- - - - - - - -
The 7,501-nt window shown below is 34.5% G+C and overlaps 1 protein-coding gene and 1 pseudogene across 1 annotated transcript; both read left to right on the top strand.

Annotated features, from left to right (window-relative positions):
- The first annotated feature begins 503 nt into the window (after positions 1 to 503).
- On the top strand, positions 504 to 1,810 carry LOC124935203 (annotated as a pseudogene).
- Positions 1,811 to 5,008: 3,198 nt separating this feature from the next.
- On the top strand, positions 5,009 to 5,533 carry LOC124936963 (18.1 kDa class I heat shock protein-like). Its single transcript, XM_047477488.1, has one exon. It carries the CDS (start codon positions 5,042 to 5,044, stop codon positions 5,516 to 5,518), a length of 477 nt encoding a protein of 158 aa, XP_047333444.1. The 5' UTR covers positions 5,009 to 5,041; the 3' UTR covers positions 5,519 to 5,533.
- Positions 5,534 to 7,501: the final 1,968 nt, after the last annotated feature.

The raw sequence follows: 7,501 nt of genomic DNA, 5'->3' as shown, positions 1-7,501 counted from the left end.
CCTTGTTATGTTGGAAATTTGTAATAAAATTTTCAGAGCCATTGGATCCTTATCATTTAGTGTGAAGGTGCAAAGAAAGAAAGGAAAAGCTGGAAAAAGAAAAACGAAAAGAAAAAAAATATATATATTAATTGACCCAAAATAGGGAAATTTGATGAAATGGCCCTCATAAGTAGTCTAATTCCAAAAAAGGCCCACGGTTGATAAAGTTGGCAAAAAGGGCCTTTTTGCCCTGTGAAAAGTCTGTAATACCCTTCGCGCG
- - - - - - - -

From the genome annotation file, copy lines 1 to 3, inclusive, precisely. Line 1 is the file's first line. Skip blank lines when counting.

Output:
The 7,501-nt window shown below is 34.5% G+C and overlaps 1 protein-coding gene and 1 pseudogene across 1 annotated transcript; both read left to right on the top strand.

Annotated features, from left to right (window-relative positions):
- The first annotated feature begins 503 nt into the window (after positions 1 to 503).